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Old 02-06-2005, 01:26 PM   #1
willawake
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Default The Bad Capacitor FAQ

Here is the beginning of a FAQ, only what i have found time to do yet. I would appreciate if all mods could work on it, updating it, adding sections, correcting mistakes, whatever you like. I guess we can split the sections off when they get too big.
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Old 02-14-2005, 04:20 PM   #2
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Default Introduction to the Problem

1. [ Introduction to the Problem ]

1.1. What is the story behind the BadCaps phenomenon?

Well, the rather dubious story behind this problem is that a scientist working for the Japanese company Rubycon left the company and began working for Luminous Town Electric in China. He developed a copy of the Rubycon P-50 water based electrolyte which is what they use in the Low-ESR caps that are present on all motherboards. Unfortunately his staff left and stole his electrolyte formula. They started producing tons of the electrolyte and supplied many Taiwanese capacitor manufacturers. Unfortunately the formula was incomplete and did not contain the additives that prevent electrolysis from occurring inside the capacitors and releasing hydrogen gas which bursts the capacitor at the vents at the top or at the bottom of the capacitor can.

Check also the following link :
Topcat's - What Causes Bad Caps?
http://www.badcaps.net/causes/

1.2. Should we believe this story?

It has gone on far too long to be a result of this one incident of industrial espionage. It still goes on today. Now bad capacitor manufacturers are just using cost cutting measures in manufacture and choice of raw materials in order to achieve the best price. As a result the capacitors fail early. One method used is to dilute the chemical mix of the electrolyte with water. Another method is to use natural rubber bungs instead of more expensive synthetic rubber ones. The natural rubber bungs go hard with age and temperature and cause electrolyte to leak from the bottom of the can. Furthermore impurities in the aluminum foil, the ph of the electrolyte and reduced aging procedure in manufacture are other reasons for failure.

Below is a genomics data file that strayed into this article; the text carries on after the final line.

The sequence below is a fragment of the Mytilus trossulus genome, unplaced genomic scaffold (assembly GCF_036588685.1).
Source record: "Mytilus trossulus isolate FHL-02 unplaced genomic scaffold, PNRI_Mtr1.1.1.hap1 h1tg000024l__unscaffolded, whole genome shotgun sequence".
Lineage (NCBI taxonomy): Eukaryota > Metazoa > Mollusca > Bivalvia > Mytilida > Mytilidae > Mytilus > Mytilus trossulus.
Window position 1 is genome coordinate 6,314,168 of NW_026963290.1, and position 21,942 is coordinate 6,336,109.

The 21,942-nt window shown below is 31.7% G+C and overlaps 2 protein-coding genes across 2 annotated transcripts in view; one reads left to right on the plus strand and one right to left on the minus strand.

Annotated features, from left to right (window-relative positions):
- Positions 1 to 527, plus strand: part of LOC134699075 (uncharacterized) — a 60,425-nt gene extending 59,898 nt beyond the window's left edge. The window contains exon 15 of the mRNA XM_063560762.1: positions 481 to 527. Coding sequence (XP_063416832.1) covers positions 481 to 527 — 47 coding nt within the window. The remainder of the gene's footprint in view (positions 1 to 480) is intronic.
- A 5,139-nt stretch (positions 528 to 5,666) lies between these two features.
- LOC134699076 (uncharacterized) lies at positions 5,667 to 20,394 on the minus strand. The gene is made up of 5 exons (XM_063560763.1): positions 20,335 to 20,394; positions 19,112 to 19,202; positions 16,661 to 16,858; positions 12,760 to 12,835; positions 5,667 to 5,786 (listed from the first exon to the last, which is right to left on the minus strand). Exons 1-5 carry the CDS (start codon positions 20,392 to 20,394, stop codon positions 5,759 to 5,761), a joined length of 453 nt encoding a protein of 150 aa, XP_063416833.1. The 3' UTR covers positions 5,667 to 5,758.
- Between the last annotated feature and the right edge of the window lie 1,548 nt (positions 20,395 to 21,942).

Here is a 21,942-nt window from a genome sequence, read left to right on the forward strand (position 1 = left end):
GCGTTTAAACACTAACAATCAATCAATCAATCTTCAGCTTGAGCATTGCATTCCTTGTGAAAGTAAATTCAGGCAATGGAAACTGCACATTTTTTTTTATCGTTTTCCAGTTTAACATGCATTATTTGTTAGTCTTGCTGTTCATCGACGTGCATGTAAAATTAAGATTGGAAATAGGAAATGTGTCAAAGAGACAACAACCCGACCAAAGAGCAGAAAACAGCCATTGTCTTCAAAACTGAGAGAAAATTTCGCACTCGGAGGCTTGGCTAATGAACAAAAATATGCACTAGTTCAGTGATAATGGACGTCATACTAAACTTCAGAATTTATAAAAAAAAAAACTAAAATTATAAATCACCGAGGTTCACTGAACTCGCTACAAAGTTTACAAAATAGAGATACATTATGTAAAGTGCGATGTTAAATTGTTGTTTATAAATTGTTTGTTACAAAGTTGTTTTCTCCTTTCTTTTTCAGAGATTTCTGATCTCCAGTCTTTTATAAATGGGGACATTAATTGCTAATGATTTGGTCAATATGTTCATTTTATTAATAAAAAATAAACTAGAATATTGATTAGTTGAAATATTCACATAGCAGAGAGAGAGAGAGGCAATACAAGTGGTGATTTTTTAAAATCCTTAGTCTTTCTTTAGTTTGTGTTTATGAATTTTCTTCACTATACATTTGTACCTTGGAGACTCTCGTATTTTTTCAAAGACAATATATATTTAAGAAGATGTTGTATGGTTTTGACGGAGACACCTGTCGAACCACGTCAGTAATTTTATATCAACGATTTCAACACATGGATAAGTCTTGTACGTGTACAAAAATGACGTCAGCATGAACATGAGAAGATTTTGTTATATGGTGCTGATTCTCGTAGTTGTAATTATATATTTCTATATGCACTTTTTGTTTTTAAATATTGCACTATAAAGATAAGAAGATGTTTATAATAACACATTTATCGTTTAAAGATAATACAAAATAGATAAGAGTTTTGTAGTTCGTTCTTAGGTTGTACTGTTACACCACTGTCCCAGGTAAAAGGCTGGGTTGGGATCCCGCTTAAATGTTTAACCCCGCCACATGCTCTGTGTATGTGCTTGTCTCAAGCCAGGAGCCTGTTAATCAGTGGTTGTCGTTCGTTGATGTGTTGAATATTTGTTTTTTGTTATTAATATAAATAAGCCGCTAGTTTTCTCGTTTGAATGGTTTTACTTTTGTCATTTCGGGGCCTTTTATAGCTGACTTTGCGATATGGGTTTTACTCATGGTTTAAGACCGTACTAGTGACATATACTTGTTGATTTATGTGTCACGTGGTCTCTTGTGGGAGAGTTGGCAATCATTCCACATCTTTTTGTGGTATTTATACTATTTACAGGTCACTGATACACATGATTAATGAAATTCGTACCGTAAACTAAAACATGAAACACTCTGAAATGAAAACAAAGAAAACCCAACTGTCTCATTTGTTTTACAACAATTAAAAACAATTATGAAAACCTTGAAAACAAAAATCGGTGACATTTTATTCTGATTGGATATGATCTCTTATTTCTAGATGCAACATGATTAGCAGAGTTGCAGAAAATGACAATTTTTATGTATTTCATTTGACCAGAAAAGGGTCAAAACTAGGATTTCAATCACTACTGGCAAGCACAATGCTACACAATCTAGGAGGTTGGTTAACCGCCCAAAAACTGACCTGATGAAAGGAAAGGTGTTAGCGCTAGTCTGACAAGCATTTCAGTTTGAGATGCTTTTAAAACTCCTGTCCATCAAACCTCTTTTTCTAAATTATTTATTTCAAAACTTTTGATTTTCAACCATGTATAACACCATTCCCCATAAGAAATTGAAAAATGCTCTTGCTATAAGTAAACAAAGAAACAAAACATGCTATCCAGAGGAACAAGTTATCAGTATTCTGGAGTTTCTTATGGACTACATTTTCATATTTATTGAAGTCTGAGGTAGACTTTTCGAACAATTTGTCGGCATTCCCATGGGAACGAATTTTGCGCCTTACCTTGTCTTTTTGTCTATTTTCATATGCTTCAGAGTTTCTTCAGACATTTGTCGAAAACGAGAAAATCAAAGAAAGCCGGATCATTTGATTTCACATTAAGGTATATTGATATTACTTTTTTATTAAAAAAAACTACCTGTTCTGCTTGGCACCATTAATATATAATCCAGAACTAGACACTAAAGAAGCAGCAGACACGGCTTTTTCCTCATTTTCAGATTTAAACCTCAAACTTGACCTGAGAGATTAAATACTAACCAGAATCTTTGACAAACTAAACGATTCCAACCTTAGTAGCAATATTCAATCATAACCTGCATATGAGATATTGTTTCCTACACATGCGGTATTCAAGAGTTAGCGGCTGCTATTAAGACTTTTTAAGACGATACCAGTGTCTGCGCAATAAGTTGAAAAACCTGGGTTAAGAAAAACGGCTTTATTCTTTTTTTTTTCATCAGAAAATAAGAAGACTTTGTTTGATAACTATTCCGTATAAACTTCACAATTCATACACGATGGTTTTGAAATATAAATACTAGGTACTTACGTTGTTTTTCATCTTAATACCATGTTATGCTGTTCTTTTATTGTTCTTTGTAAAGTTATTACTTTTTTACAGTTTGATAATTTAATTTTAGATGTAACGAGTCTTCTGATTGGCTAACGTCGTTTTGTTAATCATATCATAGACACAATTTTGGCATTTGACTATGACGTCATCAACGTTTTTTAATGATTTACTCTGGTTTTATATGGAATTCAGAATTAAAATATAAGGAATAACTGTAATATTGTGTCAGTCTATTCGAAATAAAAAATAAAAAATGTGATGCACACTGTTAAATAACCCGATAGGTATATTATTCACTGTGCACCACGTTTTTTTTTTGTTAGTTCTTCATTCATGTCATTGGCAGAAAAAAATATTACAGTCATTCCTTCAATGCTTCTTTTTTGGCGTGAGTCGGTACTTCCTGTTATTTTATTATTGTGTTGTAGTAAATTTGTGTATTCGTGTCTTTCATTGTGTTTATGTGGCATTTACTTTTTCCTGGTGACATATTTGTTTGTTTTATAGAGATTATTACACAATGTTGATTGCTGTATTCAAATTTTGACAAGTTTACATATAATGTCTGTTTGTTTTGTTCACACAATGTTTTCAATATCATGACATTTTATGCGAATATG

1.2.1. Are there any technical documents about this issue?

Identification of Missing or Insufficient Electrolyte Constituents in Failed Electrolytic Capacitors - Craig Hillman / Norman Helmold - University of Maryland
http://www.dfrsolutions.com/Articles...an.Helmold.pdf

1.3. Which computer components can have BadCaps?

Motherboards, Graphics Cards, Networking equipment (hubs, switches, routers, wireless hubs, KVM), Power supplies. CRT and TFT monitors.

1.4. Which computer components are unlikely to have Bad Caps?

PCI modems, PCI NICs, Sound Cards, CD/DVD Roms, Floppy Disk Drives, Mouse, Keyboard. You might be extremely unlucky and have smt caps or small value caps fail but probably not.

1.5. Which products use good caps?

It is difficult to say because manufacturers are changing their specifications all the time. ABIT and Albatron are pretty reliable for having good caps now but that might change. Gigabyte also. Asus goes from good to bad caps or mixes both. Intel original motherboards if we exclude their recent badcaps incidents can usually be relied on for good caps.